Science of NAD
How are your NAD levels today?
Proper NAD levels are necessary to sustain circadian rhythms. But the opposite also appears true, that disrupting circadian rhythms also disrupts NAD levels.
Here are the studies:
Oct 11, 2022
Circadian Rhythm - Aging - Heart
American Journal of Physiology - Cell Physiology
Circadian cardiac NAD+ metabolism, from transcriptional regulation to healthy aging
Carpenter, Bryce J.
...Recent studies have expanded on the role of circadian rhythms and the core clock factors that maintain them in the regulation of NAD+ levels in the heart. This has revealed that NAD+ pools and their use are tightly linked to cardiac function, but also heart failure. The convergence of these fields, namely, clock regulation, heart disease, and NAD+ metabolism present a complex network ripe with potential scientific and clinical discoveries, given the growing number of animal models, recently developed technology, and opportunity for safe and accessible precursor supplementation...
Aug 15, 2022
Circadian Rhythm - Metabolism
Time-of-day defines the efficacy of NAD+ to treat diet-induced metabolic disease by adjusting oscillations of the hepatic circadian clock
The circadian clock is a time-tracking endogenous system which anticipates and coordinates adaptation to daily environmental fluctuations. Circadian misalignment leads to obesity, which is accompanied by reduced levels of the clock-controlled metabolite NAD+. Concomitantly, increasing NAD+ levels is emerging as a therapy for diet-induced obesity and type 2 diabetes; however, the impact of daily fluctuations of NAD+ on these therapies remains unknown. Here, we demonstrate that time-of-day determines the efficacy of NAD+ as a therapy for diet-induced metabolic disease in mice...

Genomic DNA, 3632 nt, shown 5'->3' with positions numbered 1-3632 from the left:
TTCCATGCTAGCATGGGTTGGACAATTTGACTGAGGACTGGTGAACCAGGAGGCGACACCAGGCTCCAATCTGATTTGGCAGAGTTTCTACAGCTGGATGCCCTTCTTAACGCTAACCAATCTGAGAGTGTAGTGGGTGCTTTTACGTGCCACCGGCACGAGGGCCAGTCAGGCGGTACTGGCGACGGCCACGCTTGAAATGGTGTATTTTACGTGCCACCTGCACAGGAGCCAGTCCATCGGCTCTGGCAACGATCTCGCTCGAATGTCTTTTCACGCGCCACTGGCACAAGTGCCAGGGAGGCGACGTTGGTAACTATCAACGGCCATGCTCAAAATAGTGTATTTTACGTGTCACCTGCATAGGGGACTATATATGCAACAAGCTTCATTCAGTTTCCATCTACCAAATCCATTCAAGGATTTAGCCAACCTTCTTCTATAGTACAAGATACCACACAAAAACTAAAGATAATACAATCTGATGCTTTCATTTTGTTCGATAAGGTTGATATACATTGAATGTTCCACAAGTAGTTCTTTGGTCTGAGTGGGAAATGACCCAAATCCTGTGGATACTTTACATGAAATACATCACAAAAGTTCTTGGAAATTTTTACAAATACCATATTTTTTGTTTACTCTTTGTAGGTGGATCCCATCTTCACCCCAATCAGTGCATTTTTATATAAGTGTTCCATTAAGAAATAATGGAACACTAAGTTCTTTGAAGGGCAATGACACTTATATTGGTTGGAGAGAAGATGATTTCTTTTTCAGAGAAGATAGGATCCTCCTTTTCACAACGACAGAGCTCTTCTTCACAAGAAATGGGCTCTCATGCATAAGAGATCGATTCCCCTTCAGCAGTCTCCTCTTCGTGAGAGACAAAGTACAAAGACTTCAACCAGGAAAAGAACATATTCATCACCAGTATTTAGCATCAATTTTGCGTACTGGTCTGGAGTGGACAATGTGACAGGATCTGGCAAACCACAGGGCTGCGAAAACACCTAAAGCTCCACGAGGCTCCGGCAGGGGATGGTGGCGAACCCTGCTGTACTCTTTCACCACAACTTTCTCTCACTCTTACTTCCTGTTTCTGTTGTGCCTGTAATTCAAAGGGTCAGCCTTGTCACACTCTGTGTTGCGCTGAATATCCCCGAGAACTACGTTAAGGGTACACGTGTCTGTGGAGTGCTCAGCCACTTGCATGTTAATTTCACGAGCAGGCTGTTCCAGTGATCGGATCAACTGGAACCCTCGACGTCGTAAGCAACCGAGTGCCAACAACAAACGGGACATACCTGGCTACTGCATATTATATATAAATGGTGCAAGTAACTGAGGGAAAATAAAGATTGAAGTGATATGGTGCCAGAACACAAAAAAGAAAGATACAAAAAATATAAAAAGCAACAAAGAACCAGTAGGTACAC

Jun 1, 2022
Seminars and Cell and Development Biology
Circadian NAD(P)(H) cycles in cell metabolism
May 9, 2022
Heart - Vascular - Circadian Rhythm - Aging
Frontiers in Molecular Medicine
Nicotinamide Riboside Improves Cardiac Function and Prolongs Survival After Disruption of the Cardiomyocyte Clock
Here, we show that supplementation with the NAD+ precursor NR as a dietary supplement improves heart function and extends the lifespan of female mice lacking cardiac REV-ERBs. Thus, boosting NAD+ levels can improve cardiac function in a setting of heart failure caused by disruption of circadian clock factors, providing new insights into the links between the circadian clock, energy metabolism, and cardiac function.
Jun 4, 2020
NAD+ Controls Circadian Reprogramming through PER2 Nuclear Translocation to Counter Aging
Disrupted sleep-wake and molecular circadian rhythms are a feature of aging associated with metabolic disease and reduced levels of NAD+, yet whether changes in nucleotide metabolism control circadian behavioral and genomic rhythms remains unknown. Here, we reveal that supplementation with the NAD+ precursor nicotinamide riboside (NR) markedly reprograms metabolic and stress-response pathways that decline with aging through inhibition of the clock repressor PER2. NR enhances BMAL1 chromatin binding genome-wide through PER2K680 deacetylation, which in turn primes PER2 phosphorylation within a domain that controls nuclear transport and stability and that is mutated in human advanced sleep phase syndrome. In old mice, dampened BMAL1 chromatin binding, transcriptional oscillations, mitochondrial respiration rhythms, and late evening activity are restored by NAD+ repletion to youthful levels with NR. These results reveal effects of NAD+ on metabolism and the circadian system with aging through the spatiotemporal control of the molecular clock.